It’s Friday, September 14, and that means one thing: Fashion Week is over. Of course, Fashion Week happens every few months in New York City, so that really means nothing. But, there certainly is a lot of fashion-related stuff happening on the internet right now.
First and foremost: electronic musician and sometimes-fashion muse Grimes has… Read More
Nicki’s having a moment. With her collaboration with Beyoncé, three performances at this year’s VMA‘s, never-ending theorization about… Read More
Vogue’s Vine account captured Nicki Minaj teaching Alexander Wang’s New York Fashion Week models the moves from her … Read More
Fashion week brings out the weird in everyone, doesn’t it? Miley Cyrus rolled with new BFF Alexander Wang and his… Read More
Louboutin has released its David Lynch-directed nail polish commercial, because nothing screams “Mani-pedis, betches!” quite like Eraserhead. As was often the… Read More
Pray consider it, dear reader: did you ever go through an Anthropologie stage? Do you even know what that entails? From someone who’s been there, it is this: walking through the exquisitely laid-out store, you imagine that this is your shabby-chic New York loft, your smelling-of-lavender nightgown and silk robe, your perfect striped shirt, and your perfect, elaborately-embroidered-in-an-exotic-melange-of-colors dress, tailored for your body type. Because the thing about Anthropologie — and any other store worth its brand (The Apple Store, Whole Foods) — is that it’s a promise: by shopping here, you will be fitter, happier, more productive. You’ll be a generally better version of you, because you, failure, should aspire to this level of brilliance.
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Are women’s magazines trivialized or trivializing? It’s a debate as old as third-wave feminism, and not one that another round of think-pieces is going to solve. But this week gives us an unusually illustrative example of how much that question oversimplifies those publications and their role in women’s self-image. Politico’s Sarah Kendzior fired the skirmish’s opening salvo at the beginning of the month by diagnosing “The Princess Effect,” in which glossies’ profiles of highly accomplished women “reduce female political leaders to their supposed fashion and lifestyle choices.” Now Alyssa Mastromonaco, a former White House deputy chief of staff and one of the objects of Kendzior’s critique, and New York‘s Kat Stoeffel have each published rebuttals arguing that the problem lies not with focusing on “fashion and lifestyle choices,” but in believing those choices “reduce” women at all.
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soccer authority Twitter troll Rihanna’s latest glossy cover is out. It’s not for Vogue, which is currently busy calling out the scourge of lady-centric Facebook groups, or even fellow usual suspects Elle or Vanity Fair. Posted to social media last night, the Ruven Afanador shots are for Harper’s Bazaar Arabia, the Middle Eastern offshoot of a magazine that’s recently taken some flak for continuing to employ Terry Richardson. Given that the cover advertises “Rihanna of Arabia” as a guide to “The New Modesty: Cover Up in Style,” it’s not too surprising that the most revealing outfit in the shoot is the thigh-length Dolce & Gabbana dress Rih’s wearing on the cover.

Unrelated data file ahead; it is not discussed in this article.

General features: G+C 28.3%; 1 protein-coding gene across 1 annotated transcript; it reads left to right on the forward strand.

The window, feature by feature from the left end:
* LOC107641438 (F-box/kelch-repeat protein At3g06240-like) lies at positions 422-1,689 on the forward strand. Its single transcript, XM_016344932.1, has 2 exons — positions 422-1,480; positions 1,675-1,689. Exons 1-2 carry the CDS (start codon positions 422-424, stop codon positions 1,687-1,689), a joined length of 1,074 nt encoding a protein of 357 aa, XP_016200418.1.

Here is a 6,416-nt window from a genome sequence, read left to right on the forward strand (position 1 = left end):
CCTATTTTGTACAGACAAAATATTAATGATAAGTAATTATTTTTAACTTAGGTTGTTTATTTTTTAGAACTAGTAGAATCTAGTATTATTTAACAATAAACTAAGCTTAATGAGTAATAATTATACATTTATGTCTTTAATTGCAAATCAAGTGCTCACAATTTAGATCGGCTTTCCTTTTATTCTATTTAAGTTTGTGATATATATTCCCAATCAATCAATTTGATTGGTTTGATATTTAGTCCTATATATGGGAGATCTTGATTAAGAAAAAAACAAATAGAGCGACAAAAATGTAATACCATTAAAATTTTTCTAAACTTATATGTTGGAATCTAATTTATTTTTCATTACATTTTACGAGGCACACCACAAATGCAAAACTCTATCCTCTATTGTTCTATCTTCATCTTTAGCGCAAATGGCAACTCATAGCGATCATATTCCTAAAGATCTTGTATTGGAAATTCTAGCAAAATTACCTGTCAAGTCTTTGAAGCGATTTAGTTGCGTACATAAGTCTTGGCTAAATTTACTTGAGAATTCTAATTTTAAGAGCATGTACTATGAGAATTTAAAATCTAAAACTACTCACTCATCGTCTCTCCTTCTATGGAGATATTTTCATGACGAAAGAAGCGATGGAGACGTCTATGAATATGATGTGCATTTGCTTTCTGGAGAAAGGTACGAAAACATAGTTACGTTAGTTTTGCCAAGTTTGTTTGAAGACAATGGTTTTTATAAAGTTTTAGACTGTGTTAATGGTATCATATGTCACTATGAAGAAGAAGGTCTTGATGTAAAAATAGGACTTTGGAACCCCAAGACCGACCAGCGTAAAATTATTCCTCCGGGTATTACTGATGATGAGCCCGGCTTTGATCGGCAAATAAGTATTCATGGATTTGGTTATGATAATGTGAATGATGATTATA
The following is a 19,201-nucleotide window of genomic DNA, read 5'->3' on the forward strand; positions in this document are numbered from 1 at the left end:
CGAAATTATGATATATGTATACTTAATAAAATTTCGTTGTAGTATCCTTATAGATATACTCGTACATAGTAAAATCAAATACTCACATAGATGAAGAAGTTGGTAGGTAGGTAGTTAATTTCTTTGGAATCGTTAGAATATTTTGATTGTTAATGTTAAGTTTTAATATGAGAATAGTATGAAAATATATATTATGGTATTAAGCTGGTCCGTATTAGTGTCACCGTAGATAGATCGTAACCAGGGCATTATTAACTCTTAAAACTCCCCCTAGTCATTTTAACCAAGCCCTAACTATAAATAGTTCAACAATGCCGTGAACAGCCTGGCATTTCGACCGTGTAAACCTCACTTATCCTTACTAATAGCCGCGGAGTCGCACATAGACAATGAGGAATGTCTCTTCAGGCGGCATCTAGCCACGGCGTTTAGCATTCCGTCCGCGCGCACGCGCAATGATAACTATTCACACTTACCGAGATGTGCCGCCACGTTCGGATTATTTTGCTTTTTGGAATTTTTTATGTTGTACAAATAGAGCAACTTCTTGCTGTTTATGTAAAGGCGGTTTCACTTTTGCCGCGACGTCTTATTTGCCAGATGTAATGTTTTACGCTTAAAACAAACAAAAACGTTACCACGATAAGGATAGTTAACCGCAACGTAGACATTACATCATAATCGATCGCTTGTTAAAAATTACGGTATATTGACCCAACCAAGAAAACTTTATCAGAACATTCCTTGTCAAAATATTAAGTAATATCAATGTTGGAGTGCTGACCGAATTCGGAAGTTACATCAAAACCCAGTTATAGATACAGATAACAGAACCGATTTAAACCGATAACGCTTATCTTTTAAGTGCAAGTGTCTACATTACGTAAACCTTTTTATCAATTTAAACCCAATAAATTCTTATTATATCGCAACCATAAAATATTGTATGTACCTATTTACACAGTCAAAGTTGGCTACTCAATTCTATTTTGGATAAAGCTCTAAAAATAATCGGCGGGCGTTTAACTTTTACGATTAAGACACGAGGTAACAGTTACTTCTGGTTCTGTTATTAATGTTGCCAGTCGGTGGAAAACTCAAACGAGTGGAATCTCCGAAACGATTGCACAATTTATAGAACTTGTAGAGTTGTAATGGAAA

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When you Google Melissa McCarthy, the top automated search suggestion is “Melissa McCarthy weight.” Sure, McCarthy stars on a popular TV show in which her plus-size status is central to the concept (Mike & Molly), but the fascination with her weight is voyeuristic at best, fat-shaming at worst.
This is nothing new, of course. The public is cruel when it comes to celebrity standards of beauty. But this week came another reminder that the problem extends beyond viewers. Despite being one of Hollywood’s most unanimous sweethearts in recent years — magazine editors, please try out a different tagline than “favorite funny gal” — McCarthy struggles to find designers to dress her on the red carpet.
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The British and the Italians have always done suits better than anybody else, and each of the countries has a style all its own. To understand the differences between the two, you might start by picturing some stately looking British gentleman stepping out of a Savile Row tailor in a suit that makes him looks good because the lines are cut with such classic precision. In contrast, an Italian suit might conjure up a mental image of a sleek-looking gentleman who jumps on his scooter after sipping an espresso with a lemon twist. He’s the definition of modern, and he does it so effortlessly.
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